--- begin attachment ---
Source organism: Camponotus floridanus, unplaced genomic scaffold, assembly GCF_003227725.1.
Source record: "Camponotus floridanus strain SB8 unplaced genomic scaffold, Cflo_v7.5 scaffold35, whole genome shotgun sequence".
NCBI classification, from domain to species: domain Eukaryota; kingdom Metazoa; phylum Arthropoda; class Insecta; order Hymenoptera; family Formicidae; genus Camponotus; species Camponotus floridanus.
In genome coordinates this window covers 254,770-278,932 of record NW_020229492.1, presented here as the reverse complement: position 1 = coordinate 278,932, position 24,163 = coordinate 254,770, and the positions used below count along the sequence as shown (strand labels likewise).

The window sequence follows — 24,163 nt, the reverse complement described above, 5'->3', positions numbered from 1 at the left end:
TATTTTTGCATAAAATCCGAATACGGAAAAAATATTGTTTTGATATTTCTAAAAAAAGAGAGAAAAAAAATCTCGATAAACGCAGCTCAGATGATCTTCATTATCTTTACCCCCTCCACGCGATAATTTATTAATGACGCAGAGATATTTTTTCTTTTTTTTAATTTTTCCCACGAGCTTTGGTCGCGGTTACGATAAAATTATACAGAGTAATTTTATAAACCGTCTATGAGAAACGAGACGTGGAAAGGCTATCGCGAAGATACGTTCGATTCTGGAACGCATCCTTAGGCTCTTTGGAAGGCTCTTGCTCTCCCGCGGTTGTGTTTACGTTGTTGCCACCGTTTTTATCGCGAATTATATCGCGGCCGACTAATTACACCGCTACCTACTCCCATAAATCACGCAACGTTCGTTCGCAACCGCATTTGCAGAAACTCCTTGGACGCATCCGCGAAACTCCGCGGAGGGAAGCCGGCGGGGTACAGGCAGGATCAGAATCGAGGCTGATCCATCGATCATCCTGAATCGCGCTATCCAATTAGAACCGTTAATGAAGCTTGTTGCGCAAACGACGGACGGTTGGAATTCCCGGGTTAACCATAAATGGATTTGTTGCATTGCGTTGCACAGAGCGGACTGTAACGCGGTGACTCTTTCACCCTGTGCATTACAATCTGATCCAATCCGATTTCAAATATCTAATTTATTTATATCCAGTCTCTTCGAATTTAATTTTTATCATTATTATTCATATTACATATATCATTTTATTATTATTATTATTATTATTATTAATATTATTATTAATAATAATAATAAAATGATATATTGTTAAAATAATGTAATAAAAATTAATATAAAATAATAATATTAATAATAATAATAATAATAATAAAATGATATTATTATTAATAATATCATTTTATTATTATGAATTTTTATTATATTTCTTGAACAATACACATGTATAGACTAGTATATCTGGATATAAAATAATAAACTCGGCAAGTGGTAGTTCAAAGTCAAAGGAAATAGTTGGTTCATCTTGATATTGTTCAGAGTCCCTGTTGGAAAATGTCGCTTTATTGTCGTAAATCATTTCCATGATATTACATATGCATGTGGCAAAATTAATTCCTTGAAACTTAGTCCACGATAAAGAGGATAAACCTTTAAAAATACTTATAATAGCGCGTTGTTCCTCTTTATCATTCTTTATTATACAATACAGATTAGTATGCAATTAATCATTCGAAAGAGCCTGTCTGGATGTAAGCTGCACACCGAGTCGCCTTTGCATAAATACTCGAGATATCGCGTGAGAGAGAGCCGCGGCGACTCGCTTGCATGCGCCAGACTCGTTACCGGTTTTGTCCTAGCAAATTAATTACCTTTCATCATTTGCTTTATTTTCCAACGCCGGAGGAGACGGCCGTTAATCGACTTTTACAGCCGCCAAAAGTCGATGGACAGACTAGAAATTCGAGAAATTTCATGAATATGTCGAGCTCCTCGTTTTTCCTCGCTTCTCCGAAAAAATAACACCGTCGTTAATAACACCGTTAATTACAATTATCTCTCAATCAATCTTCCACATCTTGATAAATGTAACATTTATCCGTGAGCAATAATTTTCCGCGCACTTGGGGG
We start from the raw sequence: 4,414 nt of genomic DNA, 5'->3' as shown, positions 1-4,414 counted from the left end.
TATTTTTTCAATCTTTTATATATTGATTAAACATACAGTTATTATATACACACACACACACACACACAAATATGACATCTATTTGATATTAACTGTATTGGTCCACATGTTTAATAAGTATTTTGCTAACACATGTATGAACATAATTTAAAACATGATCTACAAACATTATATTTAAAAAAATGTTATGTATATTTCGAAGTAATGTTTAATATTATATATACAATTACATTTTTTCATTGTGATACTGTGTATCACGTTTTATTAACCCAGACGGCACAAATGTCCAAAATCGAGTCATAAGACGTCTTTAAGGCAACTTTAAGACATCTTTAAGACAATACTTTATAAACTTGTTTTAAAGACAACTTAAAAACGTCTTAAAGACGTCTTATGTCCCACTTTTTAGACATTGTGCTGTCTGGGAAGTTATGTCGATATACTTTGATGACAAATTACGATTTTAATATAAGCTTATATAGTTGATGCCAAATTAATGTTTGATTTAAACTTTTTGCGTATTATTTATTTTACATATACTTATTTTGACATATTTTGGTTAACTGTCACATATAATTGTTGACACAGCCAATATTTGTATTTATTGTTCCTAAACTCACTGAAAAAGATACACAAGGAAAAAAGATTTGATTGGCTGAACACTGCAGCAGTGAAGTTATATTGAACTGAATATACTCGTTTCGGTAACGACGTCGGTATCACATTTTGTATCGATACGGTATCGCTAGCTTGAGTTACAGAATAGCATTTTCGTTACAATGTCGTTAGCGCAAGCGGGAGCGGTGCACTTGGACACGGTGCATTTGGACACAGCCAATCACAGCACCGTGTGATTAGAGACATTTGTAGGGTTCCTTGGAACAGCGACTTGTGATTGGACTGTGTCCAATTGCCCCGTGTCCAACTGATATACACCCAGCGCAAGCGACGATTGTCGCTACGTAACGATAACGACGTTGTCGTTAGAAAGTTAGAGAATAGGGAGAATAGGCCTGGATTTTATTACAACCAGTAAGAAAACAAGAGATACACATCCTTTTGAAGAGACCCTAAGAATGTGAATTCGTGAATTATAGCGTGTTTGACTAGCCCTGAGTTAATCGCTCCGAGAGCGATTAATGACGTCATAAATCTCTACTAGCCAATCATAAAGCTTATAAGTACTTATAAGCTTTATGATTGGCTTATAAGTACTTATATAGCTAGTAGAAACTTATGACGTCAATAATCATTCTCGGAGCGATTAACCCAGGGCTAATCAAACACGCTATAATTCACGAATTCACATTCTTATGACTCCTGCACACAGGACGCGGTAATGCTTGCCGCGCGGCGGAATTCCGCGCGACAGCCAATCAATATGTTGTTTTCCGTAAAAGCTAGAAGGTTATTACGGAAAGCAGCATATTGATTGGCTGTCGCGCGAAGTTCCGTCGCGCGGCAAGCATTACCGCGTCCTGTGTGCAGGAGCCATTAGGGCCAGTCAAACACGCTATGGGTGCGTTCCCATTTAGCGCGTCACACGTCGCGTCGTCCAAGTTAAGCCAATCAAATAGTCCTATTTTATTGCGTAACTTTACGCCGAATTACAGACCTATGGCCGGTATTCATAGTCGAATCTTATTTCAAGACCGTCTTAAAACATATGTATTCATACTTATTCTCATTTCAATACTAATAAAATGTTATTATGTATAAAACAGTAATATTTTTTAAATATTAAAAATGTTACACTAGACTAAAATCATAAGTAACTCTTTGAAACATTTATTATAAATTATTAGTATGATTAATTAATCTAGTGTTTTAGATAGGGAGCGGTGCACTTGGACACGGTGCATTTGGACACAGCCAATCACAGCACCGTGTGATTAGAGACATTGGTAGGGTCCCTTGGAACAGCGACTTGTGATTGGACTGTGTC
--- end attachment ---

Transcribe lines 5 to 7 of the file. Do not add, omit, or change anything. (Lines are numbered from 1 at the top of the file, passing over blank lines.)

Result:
The window sequence follows — 24,163 nt, the reverse complement described above, 5'->3', positions numbered from 1 at the left end:
TATTTTTGCATAAAATCCGAATACGGAAAAAATATTGTTTTGATATTTCTAAAAAAAGAGAGAAAAAAAATCTCGATAAACGCAGCTCAGATGATCTTCATTATCTTTACCCCCTCCACGCGATAATTTATTAATGACGCAGAGATATTTTTTCTTTTTTTTAATTTTTCCCACGAGCTTTGGTCGCGGTTACGATAAAATTATACAGAGTAATTTTATAAACCGTCTATGAGAAACGAGACGTGGAAAGGCTATCGCGAAGATACGTTCGATTCTGGAACGCATCCTTAGGCTCTTTGGAAGGCTCTTGCTCTCCCGCGGTTGTGTTTACGTTGTTGCCACCGTTTTTATCGCGAATTATATCGCGGCCGACTAATTACACCGCTACCTACTCCCATAAATCACGCAACGTTCGTTCGCAACCGCATTTGCAGAAACTCCTTGGACGCATCCGCGAAACTCCGCGGAGGGAAGCCGGCGGGGTACAGGCAGGATCAGAATCGAGGCTGATCCATCGATCATCCTGAATCGCGCTATCCAATTAGAACCGTTAATGAAGCTTGTTGCGCAAACGACGGACGGTTGGAATTCCCGGGTTAACCATAAATGGATTTGTTGCATTGCGTTGCACAGAGCGGACTGTAACGCGGTGACTCTTTCACCCTGTGCATTACAATCTGATCCAATCCGATTTCAAATATCTAATTTATTTATATCCAGTCTCTTCGAATTTAATTTTTATCATTATTATTCATATTACATATATCATTTTATTATTATTATTATTATTATTATTAATATTATTATTAATAATAATAATAAAATGATATATTGTTAAAATAATGTAATAAAAATTAATATAAAATAATAATATTAATAATAATAATAATAATAATAAAATGATATTATTATTAATAATATCATTTTATTATTATGAATTTTTATTATATTTCTTGAACAATACACATGTATAGACTAGTATATCTGGATATAAAATAATAAACTCGGCAAGTGGTAGTTCAAAGTCAAAGGAAATAGTTGGTTCATCTTGATATTGTTCAGAGTCCCTGTTGGAAAATGTCGCTTTATTGTCGTAAATCATTTCCATGATATTACATATGCATGTGGCAAAATTAATTCCTTGAAACTTAGTCCACGATAAAGAGGATAAACCTTTAAAAATACTTATAATAGCGCGTTGTTCCTCTTTATCATTCTTTATTATACAATACAGATTAGTATGCAATTAATCATTCGAAAGAGCCTGTCTGGATGTAAGCTGCACACCGAGTCGCCTTTGCATAAATACTCGAGATATCGCGTGAGAGAGAGCCGCGGCGACTCGCTTGCATGCGCCAGACTCGTTACCGGTTTTGTCCTAGCAAATTAATTACCTTTCATCATTTGCTTTATTTTCCAACGCCGGAGGAGACGGCCGTTAATCGACTTTTACAGCCGCCAAAAGTCGATGGACAGACTAGAAATTCGAGAAATTTCATGAATATGTCGAGCTCCTCGTTTTTCCTCGCTTCTCCGAAAAAATAACACCGTCGTTAATAACACCGTTAATTACAATTATCTCTCAATCAATCTTCCACATCTTGATAAATGTAACATTTATCCGTGAGCAATAATTTTCCGCGCACTTGGGGG
We start from the raw sequence: 4,414 nt of genomic DNA, 5'->3' as shown, positions 1-4,414 counted from the left end.